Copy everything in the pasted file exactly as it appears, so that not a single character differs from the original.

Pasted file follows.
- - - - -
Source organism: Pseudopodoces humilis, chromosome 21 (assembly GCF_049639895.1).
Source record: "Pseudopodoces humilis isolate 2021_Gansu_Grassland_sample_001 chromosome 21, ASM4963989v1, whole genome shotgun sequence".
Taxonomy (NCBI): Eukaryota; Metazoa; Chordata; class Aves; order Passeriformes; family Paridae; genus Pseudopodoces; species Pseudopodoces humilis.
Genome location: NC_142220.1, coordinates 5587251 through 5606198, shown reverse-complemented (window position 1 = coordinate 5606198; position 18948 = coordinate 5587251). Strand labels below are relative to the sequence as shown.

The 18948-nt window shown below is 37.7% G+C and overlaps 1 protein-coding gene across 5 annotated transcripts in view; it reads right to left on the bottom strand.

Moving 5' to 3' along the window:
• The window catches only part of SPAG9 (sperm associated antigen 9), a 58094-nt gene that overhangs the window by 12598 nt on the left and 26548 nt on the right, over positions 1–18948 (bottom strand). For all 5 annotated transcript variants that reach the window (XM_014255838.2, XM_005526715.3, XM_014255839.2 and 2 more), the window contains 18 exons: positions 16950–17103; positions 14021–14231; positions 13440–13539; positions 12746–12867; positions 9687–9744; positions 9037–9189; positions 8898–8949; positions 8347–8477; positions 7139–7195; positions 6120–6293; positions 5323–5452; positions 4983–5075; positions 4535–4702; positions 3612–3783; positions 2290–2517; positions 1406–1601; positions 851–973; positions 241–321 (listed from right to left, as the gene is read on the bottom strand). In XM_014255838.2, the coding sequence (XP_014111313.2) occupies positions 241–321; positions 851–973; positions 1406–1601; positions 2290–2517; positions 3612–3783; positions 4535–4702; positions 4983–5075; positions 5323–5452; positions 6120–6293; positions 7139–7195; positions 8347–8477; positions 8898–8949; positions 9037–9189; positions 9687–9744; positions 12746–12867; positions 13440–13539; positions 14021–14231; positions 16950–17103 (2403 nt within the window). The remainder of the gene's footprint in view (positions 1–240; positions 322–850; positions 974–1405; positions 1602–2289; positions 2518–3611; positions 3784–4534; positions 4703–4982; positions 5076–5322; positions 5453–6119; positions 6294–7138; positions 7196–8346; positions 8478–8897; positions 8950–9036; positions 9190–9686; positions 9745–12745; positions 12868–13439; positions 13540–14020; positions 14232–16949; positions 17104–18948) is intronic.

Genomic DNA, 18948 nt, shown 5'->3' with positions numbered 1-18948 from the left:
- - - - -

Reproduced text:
Source organism: Pseudopodoces humilis, chromosome 21 (assembly GCF_049639895.1).
Source record: "Pseudopodoces humilis isolate 2021_Gansu_Grassland_sample_001 chromosome 21, ASM4963989v1, whole genome shotgun sequence".
Taxonomy (NCBI): Eukaryota; Metazoa; Chordata; class Aves; order Passeriformes; family Paridae; genus Pseudopodoces; species Pseudopodoces humilis.
Genome location: NC_142220.1, coordinates 5587251 through 5606198, shown reverse-complemented (window position 1 = coordinate 5606198; position 18948 = coordinate 5587251). Strand labels below are relative to the sequence as shown.

The 18948-nt window shown below is 37.7% G+C and overlaps 1 protein-coding gene across 5 annotated transcripts in view; it reads right to left on the bottom strand.

Moving 5' to 3' along the window:
• The window catches only part of SPAG9 (sperm associated antigen 9), a 58094-nt gene that overhangs the window by 12598 nt on the left and 26548 nt on the right, over positions 1–18948 (bottom strand). For all 5 annotated transcript variants that reach the window (XM_014255838.2, XM_005526715.3, XM_014255839.2 and 2 more), the window contains 18 exons: positions 16950–17103; positions 14021–14231; positions 13440–13539; positions 12746–12867; positions 9687–9744; positions 9037–9189; positions 8898–8949; positions 8347–8477; positions 7139–7195; positions 6120–6293; positions 5323–5452; positions 4983–5075; positions 4535–4702; positions 3612–3783; positions 2290–2517; positions 1406–1601; positions 851–973; positions 241–321 (listed from right to left, as the gene is read on the bottom strand). In XM_014255838.2, the coding sequence (XP_014111313.2) occupies positions 241–321; positions 851–973; positions 1406–1601; positions 2290–2517; positions 3612–3783; positions 4535–4702; positions 4983–5075; positions 5323–5452; positions 6120–6293; positions 7139–7195; positions 8347–8477; positions 8898–8949; positions 9037–9189; positions 9687–9744; positions 12746–12867; positions 13440–13539; positions 14021–14231; positions 16950–17103 (2403 nt within the window). The remainder of the gene's footprint in view (positions 1–240; positions 322–850; positions 974–1405; positions 1602–2289; positions 2518–3611; positions 3784–4534; positions 4703–4982; positions 5076–5322; positions 5453–6119; positions 6294–7138; positions 7196–8346; positions 8478–8897; positions 8950–9036; positions 9190–9686; positions 9745–12745; positions 12868–13439; positions 13540–14020; positions 14232–16949; positions 17104–18948) is intronic.

Genomic DNA, 18948 nt, shown 5'->3' with positions numbered 1-18948 from the left: